Government says £148.5m Norfolk road scheme ‘too complex’ for just one planning inspector

Norwich Northern Distributor Road protesters before the preliminary meeting over the planning inquiry. 
Photo by Simon Finlay. Norwich Northern Distributor Road protesters before the preliminary meeting over the planning inquiry. Photo by Simon Finlay.

Friday, July 4, 2014
7:00 AM

The inquiry to decide whether the controversial £148.5m Norwich Northern Distributor Road should go ahead is to be overseen by a panel of inspectors rather than just one.

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The panel has been appointed after communities secretary Eric Pickles decided the case was so complex and had such a high level of public interest in it that it was more appropriate for three inspectors, rather than just one to consider it.

Planning inspector Elizabeth Hill had been due to weigh up the evidence during a number of hearings this summer, before making a recommendation to the secretary of state on whether to grant a development consent order.

But now inspectors Peter Robottom, Austin Smyth and David Richards have been appointed as the examining authority to preside over the hearings into the 19.5km dual carriageway road, which Norfolk County Council wants to build from the A47 at Postwick in the east of the city to the A1067 Fakenham Road to the northwest.

The government has agreed to contribute £86.5m towards the cost and has said the scheme is of “national significance”, which has fast-tracked it through the planning system.

The road has met opposition from Friends of the Earth, the Campaign to Protect Rural England (CPRE), Stop Norfolk Urbanisation (SNUB) and the Green Party, who say it will increase congestion and lead to swathes of the countryside being concreted over.

They, along with the Norfolk and Norwich Transport Action Group and Hockering Parish Council, have jointed forces to produce a dossier which they say shows the flaws in the public consultation.

Among their complaints was that submissions from the Green Party, campaign group Stop Norwich Urbanisation (SNUB) and the Campaign to Protect Rural England, that their submissions over the road were lost.

That sparked an investigation at Norfolk County Council, conducted by Al Collier, head of procurement, which concluded he was “unable to arrive at a definitive view as to what happened”.

Katy Jones, branch manager of CPRE Norfolk said: “This is an astonishing catalogue of legal and procedural mistakes, mainly by Norfolk County Council, who are trying to force through the NDR on very spurious grounds.

“They are obliged to consult and then consider the views of the public and affected parties, but they have failed to do this correctly throughout the process.”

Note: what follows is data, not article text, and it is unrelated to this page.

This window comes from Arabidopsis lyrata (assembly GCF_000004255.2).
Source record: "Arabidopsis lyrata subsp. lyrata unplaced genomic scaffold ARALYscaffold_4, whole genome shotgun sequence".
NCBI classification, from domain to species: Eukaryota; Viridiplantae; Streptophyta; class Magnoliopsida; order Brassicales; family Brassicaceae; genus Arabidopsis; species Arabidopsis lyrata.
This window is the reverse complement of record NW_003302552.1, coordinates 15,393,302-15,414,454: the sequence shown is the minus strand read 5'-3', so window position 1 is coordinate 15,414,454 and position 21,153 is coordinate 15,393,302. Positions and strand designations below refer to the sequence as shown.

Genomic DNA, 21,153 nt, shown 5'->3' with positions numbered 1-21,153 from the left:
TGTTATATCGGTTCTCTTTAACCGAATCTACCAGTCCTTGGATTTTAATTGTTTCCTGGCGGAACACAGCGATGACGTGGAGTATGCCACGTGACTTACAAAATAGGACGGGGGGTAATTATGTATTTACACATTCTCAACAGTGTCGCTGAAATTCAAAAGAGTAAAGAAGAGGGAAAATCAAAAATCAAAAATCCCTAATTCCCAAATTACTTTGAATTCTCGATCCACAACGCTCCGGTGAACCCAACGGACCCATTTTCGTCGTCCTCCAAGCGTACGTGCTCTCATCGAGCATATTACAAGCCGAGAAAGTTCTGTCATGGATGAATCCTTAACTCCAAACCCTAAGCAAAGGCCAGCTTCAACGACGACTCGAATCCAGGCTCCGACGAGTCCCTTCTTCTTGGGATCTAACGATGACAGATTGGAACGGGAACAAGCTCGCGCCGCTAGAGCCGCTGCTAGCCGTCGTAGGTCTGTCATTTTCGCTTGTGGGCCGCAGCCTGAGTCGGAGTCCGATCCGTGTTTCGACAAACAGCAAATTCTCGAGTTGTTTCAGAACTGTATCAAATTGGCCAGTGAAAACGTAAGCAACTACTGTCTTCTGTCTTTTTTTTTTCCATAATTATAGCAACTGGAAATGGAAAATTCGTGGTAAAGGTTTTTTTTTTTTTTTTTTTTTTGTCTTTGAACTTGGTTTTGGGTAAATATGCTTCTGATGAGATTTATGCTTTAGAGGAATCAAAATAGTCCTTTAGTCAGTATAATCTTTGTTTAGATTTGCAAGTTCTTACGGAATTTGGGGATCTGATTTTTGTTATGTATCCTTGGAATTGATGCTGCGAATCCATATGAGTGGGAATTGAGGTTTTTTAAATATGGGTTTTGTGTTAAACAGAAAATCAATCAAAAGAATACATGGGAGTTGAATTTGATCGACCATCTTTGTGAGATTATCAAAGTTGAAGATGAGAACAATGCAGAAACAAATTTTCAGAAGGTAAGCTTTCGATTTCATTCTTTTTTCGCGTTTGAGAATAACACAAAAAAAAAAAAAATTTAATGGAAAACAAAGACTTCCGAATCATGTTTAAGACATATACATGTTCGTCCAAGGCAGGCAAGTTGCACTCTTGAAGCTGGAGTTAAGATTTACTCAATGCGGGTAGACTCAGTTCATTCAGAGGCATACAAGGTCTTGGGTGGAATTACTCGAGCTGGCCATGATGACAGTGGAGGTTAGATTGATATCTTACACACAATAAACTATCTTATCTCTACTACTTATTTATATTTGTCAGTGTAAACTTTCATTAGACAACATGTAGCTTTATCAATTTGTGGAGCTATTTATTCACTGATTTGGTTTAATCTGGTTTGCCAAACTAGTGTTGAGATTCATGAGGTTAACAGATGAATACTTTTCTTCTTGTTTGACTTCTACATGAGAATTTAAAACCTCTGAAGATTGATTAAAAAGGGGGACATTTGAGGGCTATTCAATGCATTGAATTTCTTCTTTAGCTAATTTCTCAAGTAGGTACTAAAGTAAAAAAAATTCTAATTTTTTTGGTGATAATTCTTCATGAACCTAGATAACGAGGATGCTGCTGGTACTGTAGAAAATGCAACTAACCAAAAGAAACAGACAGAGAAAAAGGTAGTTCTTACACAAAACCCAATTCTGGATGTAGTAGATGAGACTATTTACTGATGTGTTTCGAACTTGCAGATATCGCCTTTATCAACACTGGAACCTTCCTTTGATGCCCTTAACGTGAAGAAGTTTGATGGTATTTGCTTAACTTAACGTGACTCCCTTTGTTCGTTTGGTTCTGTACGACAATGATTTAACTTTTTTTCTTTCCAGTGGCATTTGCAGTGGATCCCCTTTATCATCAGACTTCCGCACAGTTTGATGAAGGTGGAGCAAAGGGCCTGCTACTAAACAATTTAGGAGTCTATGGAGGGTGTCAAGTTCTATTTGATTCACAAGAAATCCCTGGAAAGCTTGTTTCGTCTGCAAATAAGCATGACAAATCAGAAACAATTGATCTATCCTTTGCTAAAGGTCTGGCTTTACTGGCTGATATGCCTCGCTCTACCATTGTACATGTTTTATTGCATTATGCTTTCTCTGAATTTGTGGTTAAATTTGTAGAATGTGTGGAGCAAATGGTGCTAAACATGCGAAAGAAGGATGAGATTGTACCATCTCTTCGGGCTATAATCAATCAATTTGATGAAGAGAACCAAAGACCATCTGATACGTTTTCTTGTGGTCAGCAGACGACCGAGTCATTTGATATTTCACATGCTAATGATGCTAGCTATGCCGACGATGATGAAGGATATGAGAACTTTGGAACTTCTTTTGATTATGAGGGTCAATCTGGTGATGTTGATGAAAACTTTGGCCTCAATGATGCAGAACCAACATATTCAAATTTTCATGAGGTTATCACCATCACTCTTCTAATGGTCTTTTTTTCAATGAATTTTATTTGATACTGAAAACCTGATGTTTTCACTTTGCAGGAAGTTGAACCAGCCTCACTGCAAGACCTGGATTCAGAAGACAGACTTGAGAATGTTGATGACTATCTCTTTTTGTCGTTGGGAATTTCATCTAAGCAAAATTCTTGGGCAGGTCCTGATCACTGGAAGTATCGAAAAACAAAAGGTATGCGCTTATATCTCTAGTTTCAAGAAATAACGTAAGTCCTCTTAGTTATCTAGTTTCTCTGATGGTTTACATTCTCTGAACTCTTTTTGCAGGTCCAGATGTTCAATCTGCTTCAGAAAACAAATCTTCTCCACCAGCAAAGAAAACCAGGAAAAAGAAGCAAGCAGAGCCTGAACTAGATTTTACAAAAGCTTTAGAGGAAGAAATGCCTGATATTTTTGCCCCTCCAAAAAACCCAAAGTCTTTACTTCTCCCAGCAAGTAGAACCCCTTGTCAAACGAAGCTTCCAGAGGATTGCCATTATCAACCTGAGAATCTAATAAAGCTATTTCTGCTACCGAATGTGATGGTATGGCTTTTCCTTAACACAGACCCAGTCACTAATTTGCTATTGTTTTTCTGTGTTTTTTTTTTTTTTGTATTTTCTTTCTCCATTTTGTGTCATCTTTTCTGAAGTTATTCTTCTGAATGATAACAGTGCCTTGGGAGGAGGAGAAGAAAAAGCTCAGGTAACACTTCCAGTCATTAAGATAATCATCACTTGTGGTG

They have sent their report to the panel of planning inspectors and urge them to recommend that Mr Pickles should refuse the county council’s application.

The first of the open hearings over the road are due to take place in Norwich and Thorpe St Andrew on Tuesday, July 22, with a site visit the next day.

Norfolk County Council says the road will bring a huge economic boost and improvements, such as a rapid bus transit in Norwich.

• What do you think of the NDR? Write, giving full contact details, to Letters Editor, Prospect House, Rouen Road, Norwich NR1 1RE.

18 comments

  • Please cut the red tape and build the road!

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    Canary

    Saturday, July 5, 2014

  • No road relieves traffic, Stephen Strange, but they add to it. The moment roadspace is proffered, severing most other transport modes, due to these urges to 'grow and compete', head down and forward, with the same zeal as in the past with no consideration to localities, communities or the environmental impact. Nothing learned at all from past mistakes we are still copying US doughnut development planning from the 1950's, with ring roads and out of town shopping experience which will eventually denude the town centre. New roads are like freshly hung kitchen cupboards, before you can count to three, something has been stored in it. We will have to confront a multi modal truth soon, we have to look at trams co-using Network rails existing networks, its not new its an old hat and has been done for decades on the continent. As long as these tarms run through Norwich City centre, they will be viable. Such system should be build to serve the south western development hub, ideally a circle service. but central to our roads. If this means a one way Earlham road, so be it, the space is there.

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    ingo wagenknecht

    Friday, July 4, 2014

  • Most people on here seem to not like change but the population is rising, new houses are needed, they will be built. I don't know about you but I would rather at least some of these cars were to use the NDR rather than ad to the already congested Ring Roads

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    Odget

    Friday, July 4, 2014

  • The Credulousness of some people on here just beggars belief, comparing a dead-end NDR to the southern bypass, I ask you? Then we have the usual lot citing progress, merely because they have nothing else to say.

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    Vic Sponge

    Friday, July 4, 2014